Have you ever bought ingredients to make a specific meal, and then changed your mind and made something completely different? That’s what the New York Giants’ offense will try to do in 2020. And Sterling Shepard is the mashed banana that will have to do as the egg replacement in those crepes you’re making.

Big Blue featured a West Coast influenced attack ever since Ben McAdoo became their offensive coordinator in 2014. That means a reliance on the quick passing game using short and intermediate routes, and a running game based on counters and misdirection. They drafted and acquired players accordingly to fit that system.

Now, new offensive coordinator Jason Garrett is likely to implement his Air Coryell derived scheme. The Giants will have to fit their talent to an offense for which it wasn’t collected.

Air Coryell based teams feature a power running attack and vertical pass concepts. Luckily for the Giants, much of their offensive personnel should transition nicely to this new scheme. They have a bell cow running back in Saquon Barkley, a quarterback who’s shown the accuracy and willingness to take shots downfield in Daniel Jones, and the makings of a young, power-blocking offensive line.

Receiver is where the fit could get awkward. Darius Slayton has the speed and contested-catch ability to thrive in the deep passing game, but both Golden Tate and Shepard are better suited to win underneath. Cole Beasley’s success with the Dallas Cowboys proved there’s room for a smallish slot receiver under Garrett. One of Tate or Shepard will have to move outside and get open at the third-level of the defense.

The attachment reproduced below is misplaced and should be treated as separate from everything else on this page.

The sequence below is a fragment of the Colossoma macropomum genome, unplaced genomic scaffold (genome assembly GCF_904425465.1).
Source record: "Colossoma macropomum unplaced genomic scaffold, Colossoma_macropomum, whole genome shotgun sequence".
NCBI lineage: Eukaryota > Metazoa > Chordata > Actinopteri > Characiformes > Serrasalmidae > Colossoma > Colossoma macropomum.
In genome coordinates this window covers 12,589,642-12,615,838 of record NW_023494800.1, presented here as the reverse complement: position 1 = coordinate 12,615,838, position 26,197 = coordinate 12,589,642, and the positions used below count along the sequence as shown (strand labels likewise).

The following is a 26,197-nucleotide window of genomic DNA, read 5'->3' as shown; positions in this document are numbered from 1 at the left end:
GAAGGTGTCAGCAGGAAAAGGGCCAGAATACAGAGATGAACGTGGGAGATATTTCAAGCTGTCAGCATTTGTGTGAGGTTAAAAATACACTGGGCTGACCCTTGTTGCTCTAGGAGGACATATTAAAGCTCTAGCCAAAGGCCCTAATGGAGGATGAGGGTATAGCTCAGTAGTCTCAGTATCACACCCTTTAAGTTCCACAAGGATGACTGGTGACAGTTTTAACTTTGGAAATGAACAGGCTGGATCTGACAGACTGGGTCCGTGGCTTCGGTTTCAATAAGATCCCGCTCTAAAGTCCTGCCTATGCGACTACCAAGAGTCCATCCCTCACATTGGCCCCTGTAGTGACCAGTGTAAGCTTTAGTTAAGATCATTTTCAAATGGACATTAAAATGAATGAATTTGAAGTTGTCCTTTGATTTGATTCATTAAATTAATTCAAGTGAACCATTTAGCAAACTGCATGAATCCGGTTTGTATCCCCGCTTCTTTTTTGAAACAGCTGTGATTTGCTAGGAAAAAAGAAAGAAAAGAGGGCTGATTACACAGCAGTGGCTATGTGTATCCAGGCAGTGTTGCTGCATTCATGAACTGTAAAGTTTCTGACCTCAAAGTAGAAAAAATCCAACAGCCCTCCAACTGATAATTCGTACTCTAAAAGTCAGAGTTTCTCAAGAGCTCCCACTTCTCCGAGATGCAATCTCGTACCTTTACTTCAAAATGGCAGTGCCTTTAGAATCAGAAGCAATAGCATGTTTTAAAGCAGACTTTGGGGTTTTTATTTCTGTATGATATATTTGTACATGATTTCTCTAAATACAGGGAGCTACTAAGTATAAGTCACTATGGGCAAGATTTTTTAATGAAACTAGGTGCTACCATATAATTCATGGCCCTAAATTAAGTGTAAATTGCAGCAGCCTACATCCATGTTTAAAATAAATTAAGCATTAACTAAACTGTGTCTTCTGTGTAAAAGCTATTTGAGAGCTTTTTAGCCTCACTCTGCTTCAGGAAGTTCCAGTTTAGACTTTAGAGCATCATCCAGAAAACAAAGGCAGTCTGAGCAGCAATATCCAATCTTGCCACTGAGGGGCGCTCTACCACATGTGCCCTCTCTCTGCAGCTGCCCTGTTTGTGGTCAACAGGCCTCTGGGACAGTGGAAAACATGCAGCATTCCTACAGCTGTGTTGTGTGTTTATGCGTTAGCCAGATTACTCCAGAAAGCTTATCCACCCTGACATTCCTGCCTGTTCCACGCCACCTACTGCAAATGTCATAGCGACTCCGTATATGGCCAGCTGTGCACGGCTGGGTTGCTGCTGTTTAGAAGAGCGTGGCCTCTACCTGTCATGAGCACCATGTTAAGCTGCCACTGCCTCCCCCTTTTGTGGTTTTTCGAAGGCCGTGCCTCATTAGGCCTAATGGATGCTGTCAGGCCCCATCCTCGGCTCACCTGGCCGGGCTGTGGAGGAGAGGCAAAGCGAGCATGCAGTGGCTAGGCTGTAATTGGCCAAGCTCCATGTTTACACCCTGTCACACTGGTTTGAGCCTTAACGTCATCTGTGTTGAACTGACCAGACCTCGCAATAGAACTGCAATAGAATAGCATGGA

Tate’s age and yards-after-catch prowess make him the favorite to stay in the slot. That leaves Shepard to become the wide receiver opposite Slayton. The fifth-year Oklahoma product doesn’t profile as the classic “X” receiver we’ve seen with Garrett before (i.e. Dez Bryant, Terrell Owens). But he does more closely resemble Dallas’ most recent number-one receiver, Amari Cooper.

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The 6’1 Cooper may have a height advantage over the 5’10 Shepard, but they win in similar ways. Both rely on short-area quickness, precision route-running, and craftsmanship to get open and make plays. According to the NFL’s Next Gen Stats, Shepard led the Giants with 3.1 yards of average separation, which actually exceeded Cooper’s 2.6 yards.

Depth of target is where Cooper had the edge. His 12.8 average targeted air yards easily eclipsed Shepard’s 9.9, but that could be thanks to usage rather than ability. Shepard was pigeonholed as a slot receiver coming into the league because of his shiftiness and smaller stature. That typecasting underestimates what he can provide. In Lincoln Riley’s Air Raid scheme during his final year at Oklahoma, Shepard averaged 15 yards per reception catching passes from Baker Mayfield.

Sure, it would be nice to have a big-bodied receiver that can win jump balls down the field, but it’s far from necessary. The Kurt Warner-led “Greatest Show on Turf” St. Louis Rams team was an Air Coryell offspring. Neither of their star receivers (Isaac Bruce and Tory Holt) were taller than 6 feet. Deep comebacks, digs, and corner routes are staples of the Air Coryell offense that require quickness over size. Shepard, much like Cooper, has the skill set to excel at all of them. And remember, Slayton is still there to run go-routes and posts to take the top off the defense.

Garrett may not have the exact ingredients he wants. If he can find a way to work with the ones he has, this Giants offense can get cooking in 2020.

 

 

 

 

 

 

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